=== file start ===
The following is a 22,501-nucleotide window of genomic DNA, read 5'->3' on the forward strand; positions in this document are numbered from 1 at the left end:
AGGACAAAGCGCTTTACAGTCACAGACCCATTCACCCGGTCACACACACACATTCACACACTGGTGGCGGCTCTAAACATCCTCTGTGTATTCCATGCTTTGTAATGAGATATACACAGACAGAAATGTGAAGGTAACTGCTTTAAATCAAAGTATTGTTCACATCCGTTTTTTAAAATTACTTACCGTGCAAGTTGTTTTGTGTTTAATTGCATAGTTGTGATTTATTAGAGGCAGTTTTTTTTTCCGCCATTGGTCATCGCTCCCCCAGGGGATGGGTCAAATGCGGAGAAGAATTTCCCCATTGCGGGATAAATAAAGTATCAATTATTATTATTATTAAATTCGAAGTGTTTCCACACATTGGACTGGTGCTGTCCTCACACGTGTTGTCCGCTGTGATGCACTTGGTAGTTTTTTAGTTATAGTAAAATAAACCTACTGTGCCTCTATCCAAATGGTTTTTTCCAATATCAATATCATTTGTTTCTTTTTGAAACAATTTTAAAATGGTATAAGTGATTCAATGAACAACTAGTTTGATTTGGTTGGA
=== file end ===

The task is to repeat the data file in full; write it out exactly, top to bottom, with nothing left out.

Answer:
The following is a 22,501-nucleotide window of genomic DNA, read 5'->3' on the forward strand; positions in this document are numbered from 1 at the left end:
AGGACAAAGCGCTTTACAGTCACAGACCCATTCACCCGGTCACACACACACATTCACACACTGGTGGCGGCTCTAAACATCCTCTGTGTATTCCATGCTTTGTAATGAGATATACACAGACAGAAATGTGAAGGTAACTGCTTTAAATCAAAGTATTGTTCACATCCGTTTTTTAAAATTACTTACCGTGCAAGTTGTTTTGTGTTTAATTGCATAGTTGTGATTTATTAGAGGCAGTTTTTTTTTCCGCCATTGGTCATCGCTCCCCCAGGGGATGGGTCAAATGCGGAGAAGAATTTCCCCATTGCGGGATAAATAAAGTATCAATTATTATTATTATTAAATTCGAAGTGTTTCCACACATTGGACTGGTGCTGTCCTCACACGTGTTGTCCGCTGTGATGCACTTGGTAGTTTTTTAGTTATAGTAAAATAAACCTACTGTGCCTCTATCCAAATGGTTTTTTCCAATATCAATATCATTTGTTTCTTTTTGAAACAATTTTAAAATGGTATAAGTGATTCAATGAACAACTAGTTTGATTTGGTTGGA